More and more companies are seeking to align their brands to meet consumer interest in sustainability. South Korean children’s apparel brand, Kokacharm, uses the GreenKraft Clamshells. The company also recently announced they stopped using sock pins to reduce environmental impact. Likewise, MountainFLOW packages eco-friendly ski wax in the packages.
The Future of The Circular Economy
The Ellen MacArthur Foundation was launched in 2010 to accelerate the transition to a circular economy and replace the linear “single-use” economy. As an international thought leader, the organization is driving the conversation among NGOs, governments, businesses.
The organization understands that business innovation is the key to the transition to a circular economy and works to foster conversation focused on barriers. To further the mission, the foundation works to inform policymakers and create public-private partnerships (P3s).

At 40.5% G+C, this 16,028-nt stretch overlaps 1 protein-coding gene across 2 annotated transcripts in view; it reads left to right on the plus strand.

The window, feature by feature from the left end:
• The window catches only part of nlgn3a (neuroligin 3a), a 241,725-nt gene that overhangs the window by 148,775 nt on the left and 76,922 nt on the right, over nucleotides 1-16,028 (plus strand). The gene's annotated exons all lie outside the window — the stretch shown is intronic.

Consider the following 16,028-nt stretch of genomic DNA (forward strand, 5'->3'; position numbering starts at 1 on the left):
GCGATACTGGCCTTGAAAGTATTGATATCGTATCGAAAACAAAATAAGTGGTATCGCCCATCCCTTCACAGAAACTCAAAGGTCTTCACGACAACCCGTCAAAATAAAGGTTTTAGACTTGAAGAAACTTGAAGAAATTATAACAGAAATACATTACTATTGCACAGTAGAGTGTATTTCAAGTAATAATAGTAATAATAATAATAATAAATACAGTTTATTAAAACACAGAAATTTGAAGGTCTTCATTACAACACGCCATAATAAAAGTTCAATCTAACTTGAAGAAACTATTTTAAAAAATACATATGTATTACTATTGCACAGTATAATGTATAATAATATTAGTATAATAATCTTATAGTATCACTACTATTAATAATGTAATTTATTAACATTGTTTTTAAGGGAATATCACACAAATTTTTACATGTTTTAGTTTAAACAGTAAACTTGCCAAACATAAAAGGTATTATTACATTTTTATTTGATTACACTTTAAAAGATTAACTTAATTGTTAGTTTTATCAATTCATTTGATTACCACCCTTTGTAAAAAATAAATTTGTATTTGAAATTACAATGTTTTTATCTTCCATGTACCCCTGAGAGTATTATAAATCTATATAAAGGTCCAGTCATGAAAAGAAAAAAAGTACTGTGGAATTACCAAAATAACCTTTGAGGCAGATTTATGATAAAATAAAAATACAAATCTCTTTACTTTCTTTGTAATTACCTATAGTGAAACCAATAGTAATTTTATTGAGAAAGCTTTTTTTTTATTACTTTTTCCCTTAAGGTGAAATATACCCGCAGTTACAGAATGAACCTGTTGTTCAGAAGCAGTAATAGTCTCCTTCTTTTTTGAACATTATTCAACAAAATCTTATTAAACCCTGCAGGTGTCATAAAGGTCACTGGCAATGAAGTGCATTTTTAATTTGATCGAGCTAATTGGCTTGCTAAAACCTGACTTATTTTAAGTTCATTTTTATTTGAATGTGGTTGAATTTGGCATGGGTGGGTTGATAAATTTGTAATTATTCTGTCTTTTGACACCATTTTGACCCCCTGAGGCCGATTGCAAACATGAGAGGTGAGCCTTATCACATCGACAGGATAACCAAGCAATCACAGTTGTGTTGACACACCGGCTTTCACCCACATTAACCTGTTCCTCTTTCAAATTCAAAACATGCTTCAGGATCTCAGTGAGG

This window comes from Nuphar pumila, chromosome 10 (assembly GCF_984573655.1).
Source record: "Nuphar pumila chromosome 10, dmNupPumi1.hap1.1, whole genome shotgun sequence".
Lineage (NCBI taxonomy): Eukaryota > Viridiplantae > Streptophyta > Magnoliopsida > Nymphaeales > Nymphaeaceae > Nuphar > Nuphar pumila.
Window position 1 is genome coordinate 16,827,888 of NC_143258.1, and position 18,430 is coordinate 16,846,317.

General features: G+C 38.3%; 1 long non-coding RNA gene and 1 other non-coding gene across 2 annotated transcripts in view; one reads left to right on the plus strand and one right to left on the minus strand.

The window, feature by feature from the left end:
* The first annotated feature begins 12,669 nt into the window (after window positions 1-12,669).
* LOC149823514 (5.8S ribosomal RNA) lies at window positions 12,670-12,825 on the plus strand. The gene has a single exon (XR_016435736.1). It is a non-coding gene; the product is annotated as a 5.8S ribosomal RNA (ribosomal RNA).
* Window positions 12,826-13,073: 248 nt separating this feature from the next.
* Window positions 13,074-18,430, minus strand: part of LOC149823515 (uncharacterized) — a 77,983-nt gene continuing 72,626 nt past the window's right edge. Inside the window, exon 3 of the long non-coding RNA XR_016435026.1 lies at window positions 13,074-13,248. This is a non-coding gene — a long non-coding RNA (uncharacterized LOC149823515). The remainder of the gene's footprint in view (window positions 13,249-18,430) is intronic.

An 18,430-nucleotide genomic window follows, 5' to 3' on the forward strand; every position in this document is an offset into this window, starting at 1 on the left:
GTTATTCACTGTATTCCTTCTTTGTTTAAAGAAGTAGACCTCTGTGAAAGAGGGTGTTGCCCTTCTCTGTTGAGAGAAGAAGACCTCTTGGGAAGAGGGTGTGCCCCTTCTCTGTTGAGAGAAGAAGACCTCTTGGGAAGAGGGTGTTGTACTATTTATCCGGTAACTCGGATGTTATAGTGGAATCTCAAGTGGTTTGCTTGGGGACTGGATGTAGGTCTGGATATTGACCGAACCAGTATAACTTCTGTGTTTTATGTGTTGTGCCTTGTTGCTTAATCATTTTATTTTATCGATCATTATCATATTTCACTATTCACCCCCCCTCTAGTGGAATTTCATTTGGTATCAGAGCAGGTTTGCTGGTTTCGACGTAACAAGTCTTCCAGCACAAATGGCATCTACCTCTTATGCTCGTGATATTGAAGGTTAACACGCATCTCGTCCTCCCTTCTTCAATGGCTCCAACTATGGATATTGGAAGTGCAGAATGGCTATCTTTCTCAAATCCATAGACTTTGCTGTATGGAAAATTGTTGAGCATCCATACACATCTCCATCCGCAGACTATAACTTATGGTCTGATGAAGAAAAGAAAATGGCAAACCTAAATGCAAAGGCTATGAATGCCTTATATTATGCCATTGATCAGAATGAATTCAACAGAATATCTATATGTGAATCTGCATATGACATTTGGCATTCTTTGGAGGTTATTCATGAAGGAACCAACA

The foundation’s efforts around the “New Plastics Economy initiative” has brought together key stakeholders to support the circular economy. The core corporate partners include Amcor, Borealis, The Coca-Cola Company, Danone, L’Oréal, MARS, Nestlé, PepsiCo, Unilever, Veolia, and Walmart.
The organization is not only bringing together thought leaders, but it is also taking action to spur innovation. The New Plastics Economy Innovation Prize, led by the foundation in collaboration with HRH The Prince of Wales’s International Sustainability Unit, awarded $1 million for the innovation of new materials to tackle ocean plastic.
The New Plastics Economy 2018 Awards
Category: Make non-recyclable packaging recyclable